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Prediction number 2: Over ten copies of Gideon, Ally of Zendikar in the top 8 of SCG Indy.

Verdict: I was right again! 11 copies cracked the top 8. 4 in Brad Caroenter’s Abzan Control deck, 4 in Majors’ GW deck, and 3 in Adam Varner’s Jeskai Black deck (ohhh yeahhh Jeskai). I thought that players would hesitate to play 4 copies since the card is fairly hard to kill for a 4 mana Planeswalker. But evidently, the fact that you can immediately cash in your active Gideon for an emblem before casting a redundant copy means it is one of the few walkers that isn’t bad in multiples. Gideon is very powerful and will help define the format for the foreseeable future, likely his whole tenure in standard. I expected four decks with three copies, maybe one with two, leaving us at around 11-12 copies. We got 11 copies from 3 decks (4,4,3) which is similar to what I expected to have happen. 2 for 2 on predictions, if I was as good at softball as I am at guessing obscure facts about formats I might have some non magic related hardware on the mantle. But alas, moving on.

Prediction number 3: 0 Eldrazi ramp decks in the top 8 of scg Indy.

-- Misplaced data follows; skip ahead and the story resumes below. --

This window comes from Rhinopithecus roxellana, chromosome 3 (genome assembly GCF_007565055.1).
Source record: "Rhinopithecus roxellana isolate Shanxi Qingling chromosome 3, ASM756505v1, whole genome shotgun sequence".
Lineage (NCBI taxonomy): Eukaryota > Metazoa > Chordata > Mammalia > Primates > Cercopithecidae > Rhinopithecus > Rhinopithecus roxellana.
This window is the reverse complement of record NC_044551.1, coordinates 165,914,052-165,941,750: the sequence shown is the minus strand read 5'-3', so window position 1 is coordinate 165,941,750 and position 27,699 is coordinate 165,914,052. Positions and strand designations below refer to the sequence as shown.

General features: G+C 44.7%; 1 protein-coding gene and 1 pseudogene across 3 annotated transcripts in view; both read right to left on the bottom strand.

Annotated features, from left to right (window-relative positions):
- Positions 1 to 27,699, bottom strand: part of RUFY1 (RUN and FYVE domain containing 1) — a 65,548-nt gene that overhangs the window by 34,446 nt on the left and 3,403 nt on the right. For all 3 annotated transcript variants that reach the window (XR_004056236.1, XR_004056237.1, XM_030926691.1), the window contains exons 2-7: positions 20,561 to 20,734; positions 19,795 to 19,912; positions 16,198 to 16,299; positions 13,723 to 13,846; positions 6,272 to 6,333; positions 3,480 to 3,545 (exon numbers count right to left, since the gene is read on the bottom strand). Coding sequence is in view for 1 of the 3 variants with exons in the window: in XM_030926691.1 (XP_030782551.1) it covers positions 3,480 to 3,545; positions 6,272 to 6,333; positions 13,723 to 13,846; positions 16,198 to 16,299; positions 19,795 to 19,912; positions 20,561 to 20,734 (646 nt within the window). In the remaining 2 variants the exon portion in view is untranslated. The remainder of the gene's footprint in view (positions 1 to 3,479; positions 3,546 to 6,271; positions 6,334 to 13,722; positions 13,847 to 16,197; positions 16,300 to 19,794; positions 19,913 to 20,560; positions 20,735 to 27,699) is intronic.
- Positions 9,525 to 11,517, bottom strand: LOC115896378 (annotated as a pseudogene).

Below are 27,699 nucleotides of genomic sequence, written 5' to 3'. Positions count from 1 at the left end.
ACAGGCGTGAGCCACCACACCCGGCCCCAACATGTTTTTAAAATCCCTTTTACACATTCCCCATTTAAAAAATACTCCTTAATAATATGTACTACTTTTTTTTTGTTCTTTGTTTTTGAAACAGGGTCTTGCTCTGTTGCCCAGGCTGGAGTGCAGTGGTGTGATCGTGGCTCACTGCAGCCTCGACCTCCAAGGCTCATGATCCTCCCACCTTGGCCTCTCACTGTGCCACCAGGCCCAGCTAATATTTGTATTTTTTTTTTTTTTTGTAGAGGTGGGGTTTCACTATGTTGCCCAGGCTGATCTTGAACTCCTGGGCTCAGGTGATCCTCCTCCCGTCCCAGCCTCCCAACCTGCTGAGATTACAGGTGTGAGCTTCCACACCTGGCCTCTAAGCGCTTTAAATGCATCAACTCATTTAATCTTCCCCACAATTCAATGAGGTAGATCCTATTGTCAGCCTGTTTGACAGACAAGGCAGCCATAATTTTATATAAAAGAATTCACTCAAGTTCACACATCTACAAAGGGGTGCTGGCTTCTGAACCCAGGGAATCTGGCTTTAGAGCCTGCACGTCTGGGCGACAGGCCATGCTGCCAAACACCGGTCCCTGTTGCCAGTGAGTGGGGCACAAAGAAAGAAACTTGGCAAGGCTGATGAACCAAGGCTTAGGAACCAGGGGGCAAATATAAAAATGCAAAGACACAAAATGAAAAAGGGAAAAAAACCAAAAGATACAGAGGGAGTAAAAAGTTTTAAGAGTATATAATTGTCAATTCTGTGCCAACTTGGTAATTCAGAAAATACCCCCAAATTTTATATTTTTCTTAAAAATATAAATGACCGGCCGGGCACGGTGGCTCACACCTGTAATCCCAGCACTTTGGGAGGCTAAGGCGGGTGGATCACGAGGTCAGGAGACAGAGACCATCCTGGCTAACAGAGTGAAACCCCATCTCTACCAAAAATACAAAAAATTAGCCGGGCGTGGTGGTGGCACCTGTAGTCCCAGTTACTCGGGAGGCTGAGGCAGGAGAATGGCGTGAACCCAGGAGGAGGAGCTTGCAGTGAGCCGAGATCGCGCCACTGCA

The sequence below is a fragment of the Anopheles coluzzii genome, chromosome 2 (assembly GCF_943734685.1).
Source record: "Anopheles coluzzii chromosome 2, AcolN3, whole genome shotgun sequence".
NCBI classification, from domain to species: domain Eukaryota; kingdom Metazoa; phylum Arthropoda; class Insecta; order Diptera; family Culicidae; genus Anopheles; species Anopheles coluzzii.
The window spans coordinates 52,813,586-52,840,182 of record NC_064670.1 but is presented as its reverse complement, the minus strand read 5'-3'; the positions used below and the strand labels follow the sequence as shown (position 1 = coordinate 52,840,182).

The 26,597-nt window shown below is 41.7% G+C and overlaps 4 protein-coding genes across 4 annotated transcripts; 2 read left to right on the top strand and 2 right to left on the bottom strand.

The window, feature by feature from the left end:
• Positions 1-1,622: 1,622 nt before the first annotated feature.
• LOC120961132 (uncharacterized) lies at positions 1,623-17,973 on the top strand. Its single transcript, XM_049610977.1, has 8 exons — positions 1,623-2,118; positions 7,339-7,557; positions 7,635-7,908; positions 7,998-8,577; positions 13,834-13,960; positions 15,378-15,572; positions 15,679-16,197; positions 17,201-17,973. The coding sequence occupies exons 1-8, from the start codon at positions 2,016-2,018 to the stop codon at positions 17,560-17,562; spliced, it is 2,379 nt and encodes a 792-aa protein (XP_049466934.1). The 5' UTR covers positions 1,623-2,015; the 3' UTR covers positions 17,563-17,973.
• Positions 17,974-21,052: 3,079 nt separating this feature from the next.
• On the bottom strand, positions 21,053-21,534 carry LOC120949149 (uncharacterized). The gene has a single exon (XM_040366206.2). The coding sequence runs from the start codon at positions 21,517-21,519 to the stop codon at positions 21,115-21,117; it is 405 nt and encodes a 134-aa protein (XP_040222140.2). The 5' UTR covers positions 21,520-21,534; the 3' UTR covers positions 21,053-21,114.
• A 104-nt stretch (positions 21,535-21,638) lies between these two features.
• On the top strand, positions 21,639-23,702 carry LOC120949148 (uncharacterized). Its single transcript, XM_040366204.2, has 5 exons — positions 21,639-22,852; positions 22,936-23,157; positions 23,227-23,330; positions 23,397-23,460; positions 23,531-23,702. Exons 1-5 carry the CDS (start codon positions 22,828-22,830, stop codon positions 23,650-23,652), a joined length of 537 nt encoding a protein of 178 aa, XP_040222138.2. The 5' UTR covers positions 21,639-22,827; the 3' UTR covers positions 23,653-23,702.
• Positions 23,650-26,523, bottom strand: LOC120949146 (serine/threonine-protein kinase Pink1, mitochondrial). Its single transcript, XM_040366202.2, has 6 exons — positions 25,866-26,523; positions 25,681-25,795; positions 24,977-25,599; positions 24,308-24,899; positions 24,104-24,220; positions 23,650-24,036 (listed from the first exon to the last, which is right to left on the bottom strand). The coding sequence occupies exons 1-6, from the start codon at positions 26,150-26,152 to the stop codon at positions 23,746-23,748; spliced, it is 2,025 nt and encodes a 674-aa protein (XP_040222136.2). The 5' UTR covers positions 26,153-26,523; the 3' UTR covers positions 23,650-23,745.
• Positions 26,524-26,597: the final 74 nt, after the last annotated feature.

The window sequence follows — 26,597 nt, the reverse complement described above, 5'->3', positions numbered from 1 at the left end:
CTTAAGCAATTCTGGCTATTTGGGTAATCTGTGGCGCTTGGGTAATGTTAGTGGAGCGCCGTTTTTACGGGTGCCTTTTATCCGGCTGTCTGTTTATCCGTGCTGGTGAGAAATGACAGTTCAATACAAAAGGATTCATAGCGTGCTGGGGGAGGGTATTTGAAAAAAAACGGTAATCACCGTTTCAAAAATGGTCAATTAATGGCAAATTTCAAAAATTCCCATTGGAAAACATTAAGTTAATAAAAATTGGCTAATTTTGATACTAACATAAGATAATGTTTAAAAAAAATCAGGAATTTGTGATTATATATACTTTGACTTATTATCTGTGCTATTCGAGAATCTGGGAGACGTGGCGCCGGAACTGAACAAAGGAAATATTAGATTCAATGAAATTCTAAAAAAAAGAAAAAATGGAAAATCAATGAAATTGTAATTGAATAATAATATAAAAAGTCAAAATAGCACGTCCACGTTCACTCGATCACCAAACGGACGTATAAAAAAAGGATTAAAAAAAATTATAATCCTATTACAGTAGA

Verdict: Right again! He’s on fire! I couldn’t write that without hearing it in the announcer voice from NBA Hangtime, the classic N64 game from the late 90s. But anyway, this prediction was one of the safest ones. I was almost positive ramp would either underperform, be virtually unplayed, or both. Everyone was accustomed to ramp decks being creature based like the devotion decks from the previous format. I think the new ramp decks are likely built around Nissa’s Pilgrimage and Hedron Archive. They seek to ramp aggressively and land Ulamog, the Ceaseless Hunger or Ugin, the Spirit Dragon as quickly as possible. In a format likely to be defined by Valorous Stance, Abzan Charm, and Crackling Doom the payoff isn’t quite high enough on the other expensive creatures. Though Oblivion Sower is really sweet I’m not sure he can carry an archetype that some believe is intentionally under supported with only one set legal from the block so far. It’s better for everyone if the format shakes up and evolves as the new set releases this winter. So consequently, making the Eldrazi deck good in the first set isn’t as valuable a quantity with regards to the format as making it good upon release of the second set is. It forces everyone to reevaluate all the cards again in a different subjective context. Which will change all the other other cards’ values because they were best against strategies that falter in the face of effective and powerful ramp decks. Just an example but it can happen pretty easily and I think wizards is absolutely intentional about the order in which certain cards are released. Some real life context is last winter, Ugin, the Spirit Dragon’s release in Fate Reforged added a powerful weapon for control decks and ramp decks. I also don’t think Whip of Erebos and Jeskai Ascendancy/Hordeling Outburst would’ve faced off in top four of worlds if Ugin was legal at the time. Ugin ended up being one of the most unbeatable cards for Jeskai tokens as well as Whip decks. But, those decks were great, that match was great, and I, for one, an glad we get to explore every stage of a format’s development. And on to the next prediction!